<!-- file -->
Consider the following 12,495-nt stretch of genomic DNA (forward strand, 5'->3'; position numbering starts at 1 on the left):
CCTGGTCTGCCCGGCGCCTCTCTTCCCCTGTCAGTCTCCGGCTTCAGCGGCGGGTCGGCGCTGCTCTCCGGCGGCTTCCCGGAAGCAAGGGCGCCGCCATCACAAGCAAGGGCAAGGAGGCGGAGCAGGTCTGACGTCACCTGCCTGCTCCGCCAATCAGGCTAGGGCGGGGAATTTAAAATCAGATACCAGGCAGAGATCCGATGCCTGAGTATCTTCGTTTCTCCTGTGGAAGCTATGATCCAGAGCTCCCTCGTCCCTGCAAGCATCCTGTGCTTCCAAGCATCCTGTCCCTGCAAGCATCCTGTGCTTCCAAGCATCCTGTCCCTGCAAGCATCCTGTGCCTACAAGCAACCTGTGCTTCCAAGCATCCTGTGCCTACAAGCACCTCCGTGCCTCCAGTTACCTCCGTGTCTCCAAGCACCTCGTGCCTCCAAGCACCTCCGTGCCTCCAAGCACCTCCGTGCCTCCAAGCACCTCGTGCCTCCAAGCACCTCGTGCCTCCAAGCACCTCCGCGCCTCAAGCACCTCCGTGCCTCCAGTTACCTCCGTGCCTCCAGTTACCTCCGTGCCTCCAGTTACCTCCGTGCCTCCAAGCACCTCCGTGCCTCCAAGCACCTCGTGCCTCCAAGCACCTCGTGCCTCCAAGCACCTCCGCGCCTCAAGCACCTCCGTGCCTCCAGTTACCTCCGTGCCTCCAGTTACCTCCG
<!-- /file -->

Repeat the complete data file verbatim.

Consider the following 12,495-nt stretch of genomic DNA (forward strand, 5'->3'; position numbering starts at 1 on the left):
CCTGGTCTGCCCGGCGCCTCTCTTCCCCTGTCAGTCTCCGGCTTCAGCGGCGGGTCGGCGCTGCTCTCCGGCGGCTTCCCGGAAGCAAGGGCGCCGCCATCACAAGCAAGGGCAAGGAGGCGGAGCAGGTCTGACGTCACCTGCCTGCTCCGCCAATCAGGCTAGGGCGGGGAATTTAAAATCAGATACCAGGCAGAGATCCGATGCCTGAGTATCTTCGTTTCTCCTGTGGAAGCTATGATCCAGAGCTCCCTCGTCCCTGCAAGCATCCTGTGCTTCCAAGCATCCTGTCCCTGCAAGCATCCTGTGCTTCCAAGCATCCTGTCCCTGCAAGCATCCTGTGCCTACAAGCAACCTGTGCTTCCAAGCATCCTGTGCCTACAAGCACCTCCGTGCCTCCAGTTACCTCCGTGTCTCCAAGCACCTCGTGCCTCCAAGCACCTCCGTGCCTCCAAGCACCTCCGTGCCTCCAAGCACCTCGTGCCTCCAAGCACCTCGTGCCTCCAAGCACCTCCGCGCCTCAAGCACCTCCGTGCCTCCAGTTACCTCCGTGCCTCCAGTTACCTCCGTGCCTCCAGTTACCTCCGTGCCTCCAAGCACCTCCGTGCCTCCAAGCACCTCGTGCCTCCAAGCACCTCGTGCCTCCAAGCACCTCCGCGCCTCAAGCACCTCCGTGCCTCCAGTTACCTCCGTGCCTCCAGTTACCTCCG